I started growing poisonous plants myself at a young age. Enamored by the pokeroot (Phytolacca americana) and deadly nightshade (Atropa belladonna) that grew uncontrollably in my North Carolinian back yard, I set out to work with them magically, use them in art, and defend them from the unforgiving weed-whacker and its ambivalent operators. As the years grew on and I became a more experienced witch and gardener, I began experimenting on my own with direct cultivation. Soon I would have a good deal of experience in growing other poisonous “witch plants” like mandrake (Mandragora officinarum), henbane (Hyoscyamus niger), thorn apple (Datura stramonium), and others. Most of the joy for me comes from growing them from seed to decay, sometimes using the actual plant matter for things and sometimes not. It is quite a thing to grow a plant from seed and quite another thing altogether to grow a poisonous plant from seed. Both involve a general appreciation for the unpredictability of nature and the awe of being a part of the growth and decay cycle. But growing a poison, in particular, is like being a steward of knowledge that’s been ignored at the best of times and outlawed at the worst of times.The liminality of growing and using poisons as a witch is a key to the Otherworld. The witch is often said to be a “walker between the worlds” of night and day. We can hex as well as heal and the decision to do either is never certain when you meet one of us. Even our names and titles show our natural affinity with this world. Veneficus is a word that can describe both poison and sorcery1. Veneficum is the act of preparing a potion or set of ingredients for a magical operation, which is assumed in the literary texts to include a poison or two2. In the late Middle Ages, accusations of poisoning and sorcery went hand in hand where witchcraft and heresy were concerned. For the history geeks among us, I suggest looking at the persecution of lepers and witches and how the legal proceedings of these alleged poisoners in the Middle Ages influenced one another3.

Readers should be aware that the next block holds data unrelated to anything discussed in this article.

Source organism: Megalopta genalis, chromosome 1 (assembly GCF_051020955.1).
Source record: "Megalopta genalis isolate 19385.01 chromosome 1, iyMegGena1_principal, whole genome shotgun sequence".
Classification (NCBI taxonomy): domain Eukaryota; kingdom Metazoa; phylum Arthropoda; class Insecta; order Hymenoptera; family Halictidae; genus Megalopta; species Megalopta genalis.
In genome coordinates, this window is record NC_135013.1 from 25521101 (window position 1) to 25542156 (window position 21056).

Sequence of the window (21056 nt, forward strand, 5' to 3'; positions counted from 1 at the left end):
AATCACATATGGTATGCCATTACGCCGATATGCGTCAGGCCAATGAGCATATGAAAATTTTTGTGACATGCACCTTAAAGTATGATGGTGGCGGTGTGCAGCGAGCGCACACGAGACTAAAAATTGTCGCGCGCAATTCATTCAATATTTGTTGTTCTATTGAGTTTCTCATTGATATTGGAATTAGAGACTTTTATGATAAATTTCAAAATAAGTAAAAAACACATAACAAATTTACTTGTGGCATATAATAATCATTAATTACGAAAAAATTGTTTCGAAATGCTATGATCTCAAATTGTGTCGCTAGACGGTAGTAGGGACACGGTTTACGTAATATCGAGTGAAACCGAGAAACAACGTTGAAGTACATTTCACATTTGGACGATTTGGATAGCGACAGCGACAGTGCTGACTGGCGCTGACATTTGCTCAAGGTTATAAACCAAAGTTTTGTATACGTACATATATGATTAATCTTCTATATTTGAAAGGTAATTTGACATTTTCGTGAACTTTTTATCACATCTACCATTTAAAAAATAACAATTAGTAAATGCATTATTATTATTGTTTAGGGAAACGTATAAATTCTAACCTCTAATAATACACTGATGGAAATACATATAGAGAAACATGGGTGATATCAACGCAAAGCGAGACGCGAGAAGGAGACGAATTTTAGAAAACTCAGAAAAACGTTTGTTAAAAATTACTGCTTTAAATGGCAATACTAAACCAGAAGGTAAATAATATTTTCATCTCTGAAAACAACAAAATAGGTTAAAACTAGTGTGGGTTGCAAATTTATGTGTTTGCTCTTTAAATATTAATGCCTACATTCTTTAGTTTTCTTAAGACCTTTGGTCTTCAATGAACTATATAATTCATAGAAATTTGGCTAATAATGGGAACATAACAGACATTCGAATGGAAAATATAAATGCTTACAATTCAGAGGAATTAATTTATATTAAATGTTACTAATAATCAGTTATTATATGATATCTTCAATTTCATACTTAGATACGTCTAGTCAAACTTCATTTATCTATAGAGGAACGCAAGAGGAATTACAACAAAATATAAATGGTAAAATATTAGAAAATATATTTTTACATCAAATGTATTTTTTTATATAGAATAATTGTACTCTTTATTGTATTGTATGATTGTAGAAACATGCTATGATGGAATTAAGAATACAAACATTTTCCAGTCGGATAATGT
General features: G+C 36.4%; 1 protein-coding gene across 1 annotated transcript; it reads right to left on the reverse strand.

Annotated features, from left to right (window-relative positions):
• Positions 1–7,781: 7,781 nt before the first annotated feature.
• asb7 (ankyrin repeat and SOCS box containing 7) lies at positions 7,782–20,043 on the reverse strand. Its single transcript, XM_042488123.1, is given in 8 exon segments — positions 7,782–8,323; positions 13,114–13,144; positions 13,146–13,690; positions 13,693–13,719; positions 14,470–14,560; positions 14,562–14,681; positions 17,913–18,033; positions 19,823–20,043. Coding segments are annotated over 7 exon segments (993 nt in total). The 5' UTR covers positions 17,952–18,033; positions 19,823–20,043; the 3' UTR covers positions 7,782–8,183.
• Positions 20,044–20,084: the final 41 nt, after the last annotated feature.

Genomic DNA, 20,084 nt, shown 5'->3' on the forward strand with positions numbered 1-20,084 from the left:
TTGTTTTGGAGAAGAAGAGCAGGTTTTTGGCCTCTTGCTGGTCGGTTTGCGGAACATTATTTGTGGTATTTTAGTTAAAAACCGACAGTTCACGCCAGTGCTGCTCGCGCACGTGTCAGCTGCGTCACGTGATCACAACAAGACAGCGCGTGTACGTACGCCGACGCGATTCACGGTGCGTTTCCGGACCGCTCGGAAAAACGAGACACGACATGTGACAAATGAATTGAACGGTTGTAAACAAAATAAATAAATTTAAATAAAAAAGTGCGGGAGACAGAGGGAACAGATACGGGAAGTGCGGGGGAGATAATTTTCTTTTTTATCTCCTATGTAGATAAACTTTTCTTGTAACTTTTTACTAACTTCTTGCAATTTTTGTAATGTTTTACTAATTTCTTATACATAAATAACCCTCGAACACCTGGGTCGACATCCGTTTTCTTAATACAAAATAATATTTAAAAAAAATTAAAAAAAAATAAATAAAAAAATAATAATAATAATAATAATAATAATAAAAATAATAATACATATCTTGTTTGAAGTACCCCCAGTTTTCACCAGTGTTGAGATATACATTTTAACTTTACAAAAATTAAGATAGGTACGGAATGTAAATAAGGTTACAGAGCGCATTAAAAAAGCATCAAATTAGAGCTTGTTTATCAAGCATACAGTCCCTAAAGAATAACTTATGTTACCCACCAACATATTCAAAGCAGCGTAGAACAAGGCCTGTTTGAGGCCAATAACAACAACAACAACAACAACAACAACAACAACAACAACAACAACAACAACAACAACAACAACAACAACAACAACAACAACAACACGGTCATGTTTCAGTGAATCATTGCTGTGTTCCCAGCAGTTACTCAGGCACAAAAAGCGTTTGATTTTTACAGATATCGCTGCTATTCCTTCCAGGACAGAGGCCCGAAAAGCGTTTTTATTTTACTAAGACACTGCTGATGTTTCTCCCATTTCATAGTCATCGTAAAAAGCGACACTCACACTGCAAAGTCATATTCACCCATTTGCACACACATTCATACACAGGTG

Obviously, I will discuss poisons in this column. But I intend to do so while pointing out the healing things and poisonous things within us. This may involve confronting our shadow selves, challenging oppressive forces, and taking a “dose of our own medicine” to see how our choices impact our own lives and the lives of those around us. I am not an expert in these things. But I believe that the ingredients of a true Venefica are simple; integrity, a sense of curiosity, a desire to grow, and just a touch of madness thrown in for good measure. With these things in hand you might be given access to the hidden tree of faery, the place ‘between’ where things normally hidden from our gaze make themselves known in great abundance. At the very least, you’ll get to see some pretty photos of plants. Welcome.
“There are poisons that blind you, and poisons that open your eyes.”
― August Strindberg
1Schulke, Veneficium: Magic, Witchcraft and the Poison Path (Three Hands Press, 2017)
2Mirecki/Meyer, Magic and Ritual in the Ancient World (Brill, 2002)
3Russell, Witchcraft in the Middle Ages (Cornell University Press; 1st edition, 1984)